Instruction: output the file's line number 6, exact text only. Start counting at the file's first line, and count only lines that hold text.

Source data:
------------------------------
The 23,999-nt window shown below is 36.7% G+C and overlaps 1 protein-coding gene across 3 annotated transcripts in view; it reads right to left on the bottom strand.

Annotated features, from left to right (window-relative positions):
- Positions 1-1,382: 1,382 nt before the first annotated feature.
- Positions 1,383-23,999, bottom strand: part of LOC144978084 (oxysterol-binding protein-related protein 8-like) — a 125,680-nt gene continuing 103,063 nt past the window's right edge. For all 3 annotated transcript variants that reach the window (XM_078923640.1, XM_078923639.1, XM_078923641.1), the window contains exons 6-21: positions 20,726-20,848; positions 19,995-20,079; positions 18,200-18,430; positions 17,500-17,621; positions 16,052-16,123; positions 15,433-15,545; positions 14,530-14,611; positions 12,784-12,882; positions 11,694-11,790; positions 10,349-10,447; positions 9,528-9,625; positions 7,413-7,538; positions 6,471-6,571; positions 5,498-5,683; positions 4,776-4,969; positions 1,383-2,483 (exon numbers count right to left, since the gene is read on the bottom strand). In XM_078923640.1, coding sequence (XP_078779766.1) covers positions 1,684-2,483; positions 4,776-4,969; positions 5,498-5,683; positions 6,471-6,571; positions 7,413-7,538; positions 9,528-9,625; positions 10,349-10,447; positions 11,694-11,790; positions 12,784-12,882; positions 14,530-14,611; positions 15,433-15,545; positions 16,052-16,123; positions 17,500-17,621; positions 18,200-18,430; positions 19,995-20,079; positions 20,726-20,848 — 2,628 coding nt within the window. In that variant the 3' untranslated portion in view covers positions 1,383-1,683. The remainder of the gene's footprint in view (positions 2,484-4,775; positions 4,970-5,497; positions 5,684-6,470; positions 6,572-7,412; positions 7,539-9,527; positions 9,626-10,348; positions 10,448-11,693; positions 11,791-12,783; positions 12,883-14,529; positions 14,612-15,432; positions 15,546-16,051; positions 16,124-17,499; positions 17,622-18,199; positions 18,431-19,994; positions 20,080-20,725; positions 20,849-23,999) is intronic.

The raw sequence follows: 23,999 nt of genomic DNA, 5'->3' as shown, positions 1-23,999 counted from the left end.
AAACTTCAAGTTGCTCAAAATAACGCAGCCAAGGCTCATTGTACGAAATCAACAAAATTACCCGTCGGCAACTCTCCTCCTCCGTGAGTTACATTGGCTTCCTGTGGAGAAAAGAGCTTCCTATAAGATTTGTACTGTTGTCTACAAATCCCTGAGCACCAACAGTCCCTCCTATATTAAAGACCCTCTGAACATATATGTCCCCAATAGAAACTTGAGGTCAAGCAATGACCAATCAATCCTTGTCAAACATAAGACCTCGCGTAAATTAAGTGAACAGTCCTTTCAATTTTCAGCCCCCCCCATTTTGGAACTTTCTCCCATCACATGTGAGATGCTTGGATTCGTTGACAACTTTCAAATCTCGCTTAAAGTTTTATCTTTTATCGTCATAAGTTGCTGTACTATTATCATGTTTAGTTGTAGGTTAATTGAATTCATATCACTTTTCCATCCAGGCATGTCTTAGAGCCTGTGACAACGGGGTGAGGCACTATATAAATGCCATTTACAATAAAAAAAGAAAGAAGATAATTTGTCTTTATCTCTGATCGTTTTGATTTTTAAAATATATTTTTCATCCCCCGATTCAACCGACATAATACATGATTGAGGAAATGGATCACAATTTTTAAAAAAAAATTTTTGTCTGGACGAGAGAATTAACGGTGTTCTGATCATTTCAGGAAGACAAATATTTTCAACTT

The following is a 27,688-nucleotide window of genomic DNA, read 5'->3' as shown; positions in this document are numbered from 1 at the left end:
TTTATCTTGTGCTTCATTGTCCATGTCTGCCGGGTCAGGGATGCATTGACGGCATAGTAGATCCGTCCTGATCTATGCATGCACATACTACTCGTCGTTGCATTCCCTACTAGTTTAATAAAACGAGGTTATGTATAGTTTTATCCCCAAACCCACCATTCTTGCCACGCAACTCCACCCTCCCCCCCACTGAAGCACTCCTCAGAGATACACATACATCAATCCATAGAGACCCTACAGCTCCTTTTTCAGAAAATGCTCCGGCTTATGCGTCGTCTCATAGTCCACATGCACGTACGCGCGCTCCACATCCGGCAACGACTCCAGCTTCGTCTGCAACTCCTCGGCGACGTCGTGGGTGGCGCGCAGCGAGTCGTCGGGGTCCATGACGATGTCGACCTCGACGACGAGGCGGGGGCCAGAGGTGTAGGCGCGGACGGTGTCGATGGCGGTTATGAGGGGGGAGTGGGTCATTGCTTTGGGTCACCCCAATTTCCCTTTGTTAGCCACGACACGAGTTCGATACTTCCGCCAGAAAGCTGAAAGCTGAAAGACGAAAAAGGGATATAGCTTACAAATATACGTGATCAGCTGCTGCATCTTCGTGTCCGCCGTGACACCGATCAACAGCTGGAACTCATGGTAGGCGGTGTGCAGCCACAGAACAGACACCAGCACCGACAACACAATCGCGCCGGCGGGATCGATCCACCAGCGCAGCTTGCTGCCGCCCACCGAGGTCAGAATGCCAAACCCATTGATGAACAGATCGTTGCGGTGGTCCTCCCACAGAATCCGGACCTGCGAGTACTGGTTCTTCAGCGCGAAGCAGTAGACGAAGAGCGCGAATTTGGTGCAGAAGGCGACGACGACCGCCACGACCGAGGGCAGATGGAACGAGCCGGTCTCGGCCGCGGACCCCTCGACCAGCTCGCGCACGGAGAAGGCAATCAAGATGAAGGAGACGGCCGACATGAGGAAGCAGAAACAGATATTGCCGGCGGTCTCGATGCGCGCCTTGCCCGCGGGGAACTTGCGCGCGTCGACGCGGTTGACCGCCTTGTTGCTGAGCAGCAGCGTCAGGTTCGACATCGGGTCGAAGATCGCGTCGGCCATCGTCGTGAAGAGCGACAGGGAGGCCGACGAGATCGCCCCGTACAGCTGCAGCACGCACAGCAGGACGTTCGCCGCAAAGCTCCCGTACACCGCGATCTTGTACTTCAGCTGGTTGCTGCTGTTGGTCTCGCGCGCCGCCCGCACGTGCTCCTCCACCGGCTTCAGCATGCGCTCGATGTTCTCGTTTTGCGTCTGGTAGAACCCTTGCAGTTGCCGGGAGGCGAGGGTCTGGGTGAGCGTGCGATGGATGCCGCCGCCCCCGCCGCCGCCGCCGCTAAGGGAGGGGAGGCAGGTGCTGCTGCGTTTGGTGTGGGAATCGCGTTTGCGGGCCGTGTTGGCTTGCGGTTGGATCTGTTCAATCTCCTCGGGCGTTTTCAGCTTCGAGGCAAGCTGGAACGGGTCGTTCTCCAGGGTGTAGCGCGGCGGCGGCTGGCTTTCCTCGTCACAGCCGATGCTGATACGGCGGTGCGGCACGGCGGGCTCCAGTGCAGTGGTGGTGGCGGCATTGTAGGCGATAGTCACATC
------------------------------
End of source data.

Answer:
AAACTTCAAGTTGCTCAAAATAACGCAGCCAAGGCTCATTGTACGAAATCAACAAAATTACCCGTCGGCAACTCTCCTCCTCCGTGAGTTACATTGGCTTCCTGTGGAGAAAAGAGCTTCCTATAAGATTTGTACTGTTGTCTACAAATCCCTGAGCACCAACAGTCCCTCCTATATTAAAGACCCTCTGAACATATATGTCCCCAATAGAAACTTGAGGTCAAGCAATGACCAATCAATCCTTGTCAAACATAAGACCTCGCGTAAATTAAGTGAACAGTCCTTTCAATTTTCAGCCCCCCCCATTTTGGAACTTTCTCCCATCACATGTGAGATGCTTGGATTCGTTGACAACTTTCAAATCTCGCTTAAAGTTTTATCTTTTATCGTCATAAGTTGCTGTACTATTATCATGTTTAGTTGTAGGTTAATTGAATTCATATCACTTTTCCATCCAGGCATGTCTTAGAGCCTGTGACAACGGGGTGAGGCACTATATAAATGCCATTTACAATAAAAAAAGAAAGAAGATAATTTGTCTTTATCTCTGATCGTTTTGATTTTTAAAATATATTTTTCATCCCCCGATTCAACCGACATAATACATGATTGAGGAAATGGATCACAATTTTTAAAAAAAAATTTTTGTCTGGACGAGAGAATTAACGGTGTTCTGATCATTTCAGGAAGACAAATATTTTCAACTT